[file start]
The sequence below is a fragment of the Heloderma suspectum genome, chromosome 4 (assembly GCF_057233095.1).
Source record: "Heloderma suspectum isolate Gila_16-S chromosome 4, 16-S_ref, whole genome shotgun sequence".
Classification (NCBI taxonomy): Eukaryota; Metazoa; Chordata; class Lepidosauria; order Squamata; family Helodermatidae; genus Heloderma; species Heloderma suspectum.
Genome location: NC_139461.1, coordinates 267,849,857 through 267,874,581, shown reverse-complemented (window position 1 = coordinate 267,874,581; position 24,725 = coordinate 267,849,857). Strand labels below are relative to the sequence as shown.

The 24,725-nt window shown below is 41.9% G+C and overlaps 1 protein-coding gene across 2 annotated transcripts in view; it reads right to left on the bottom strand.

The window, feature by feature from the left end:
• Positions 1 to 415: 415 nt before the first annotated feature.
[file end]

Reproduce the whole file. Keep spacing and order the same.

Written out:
The sequence below is a fragment of the Heloderma suspectum genome, chromosome 4 (assembly GCF_057233095.1).
Source record: "Heloderma suspectum isolate Gila_16-S chromosome 4, 16-S_ref, whole genome shotgun sequence".
Classification (NCBI taxonomy): Eukaryota; Metazoa; Chordata; class Lepidosauria; order Squamata; family Helodermatidae; genus Heloderma; species Heloderma suspectum.
Genome location: NC_139461.1, coordinates 267,849,857 through 267,874,581, shown reverse-complemented (window position 1 = coordinate 267,874,581; position 24,725 = coordinate 267,849,857). Strand labels below are relative to the sequence as shown.

The 24,725-nt window shown below is 41.9% G+C and overlaps 1 protein-coding gene across 2 annotated transcripts in view; it reads right to left on the bottom strand.

The window, feature by feature from the left end:
• Positions 1 to 415: 415 nt before the first annotated feature.